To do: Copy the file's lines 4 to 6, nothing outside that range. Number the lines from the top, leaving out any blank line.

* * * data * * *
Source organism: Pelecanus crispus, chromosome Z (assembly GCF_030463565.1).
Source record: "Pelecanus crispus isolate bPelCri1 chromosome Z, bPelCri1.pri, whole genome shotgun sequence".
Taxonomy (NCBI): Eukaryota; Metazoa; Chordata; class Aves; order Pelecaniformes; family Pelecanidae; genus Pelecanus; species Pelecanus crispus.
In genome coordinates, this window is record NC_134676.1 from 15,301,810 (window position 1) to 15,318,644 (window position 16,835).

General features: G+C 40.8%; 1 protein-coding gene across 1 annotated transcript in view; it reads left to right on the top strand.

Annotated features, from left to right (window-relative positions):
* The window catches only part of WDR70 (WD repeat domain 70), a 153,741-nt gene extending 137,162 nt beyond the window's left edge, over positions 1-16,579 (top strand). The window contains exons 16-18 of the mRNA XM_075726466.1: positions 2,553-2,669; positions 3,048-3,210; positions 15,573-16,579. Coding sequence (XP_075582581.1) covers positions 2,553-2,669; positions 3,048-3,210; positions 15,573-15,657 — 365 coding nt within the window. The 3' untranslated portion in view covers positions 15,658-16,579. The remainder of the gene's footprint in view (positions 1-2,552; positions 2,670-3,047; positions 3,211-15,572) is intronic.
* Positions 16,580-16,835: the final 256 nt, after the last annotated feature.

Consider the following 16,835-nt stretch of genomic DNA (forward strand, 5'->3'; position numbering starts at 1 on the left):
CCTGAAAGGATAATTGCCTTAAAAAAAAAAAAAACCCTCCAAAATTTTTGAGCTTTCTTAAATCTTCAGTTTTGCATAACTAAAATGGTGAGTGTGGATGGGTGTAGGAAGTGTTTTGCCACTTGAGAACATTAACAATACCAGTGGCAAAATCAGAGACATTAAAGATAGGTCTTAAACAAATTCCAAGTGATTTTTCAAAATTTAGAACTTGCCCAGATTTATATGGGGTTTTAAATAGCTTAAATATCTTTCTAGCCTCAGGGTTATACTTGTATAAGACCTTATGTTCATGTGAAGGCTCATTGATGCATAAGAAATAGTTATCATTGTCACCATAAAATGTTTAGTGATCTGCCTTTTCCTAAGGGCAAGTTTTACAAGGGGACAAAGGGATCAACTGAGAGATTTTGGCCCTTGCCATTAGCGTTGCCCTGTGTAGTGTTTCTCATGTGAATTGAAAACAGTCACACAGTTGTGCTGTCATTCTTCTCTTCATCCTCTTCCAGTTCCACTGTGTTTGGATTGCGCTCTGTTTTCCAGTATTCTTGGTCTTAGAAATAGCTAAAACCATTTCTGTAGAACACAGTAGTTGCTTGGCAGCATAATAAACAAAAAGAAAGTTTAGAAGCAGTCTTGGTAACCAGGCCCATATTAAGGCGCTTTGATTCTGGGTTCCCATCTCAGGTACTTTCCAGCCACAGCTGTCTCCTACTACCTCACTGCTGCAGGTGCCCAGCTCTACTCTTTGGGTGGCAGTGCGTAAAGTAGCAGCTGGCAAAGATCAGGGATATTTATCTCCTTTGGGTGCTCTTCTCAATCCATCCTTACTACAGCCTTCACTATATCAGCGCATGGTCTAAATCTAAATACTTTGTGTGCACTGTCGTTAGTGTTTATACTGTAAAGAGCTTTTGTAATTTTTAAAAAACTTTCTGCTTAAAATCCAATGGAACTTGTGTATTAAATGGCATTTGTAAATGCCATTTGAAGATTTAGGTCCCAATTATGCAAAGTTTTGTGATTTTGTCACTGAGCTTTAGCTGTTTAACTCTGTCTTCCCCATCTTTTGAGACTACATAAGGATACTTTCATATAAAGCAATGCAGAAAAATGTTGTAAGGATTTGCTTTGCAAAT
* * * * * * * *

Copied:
In genome coordinates, this window is record NC_134676.1 from 15,301,810 (window position 1) to 15,318,644 (window position 16,835).

General features: G+C 40.8%; 1 protein-coding gene across 1 annotated transcript in view; it reads left to right on the top strand.

Annotated features, from left to right (window-relative positions):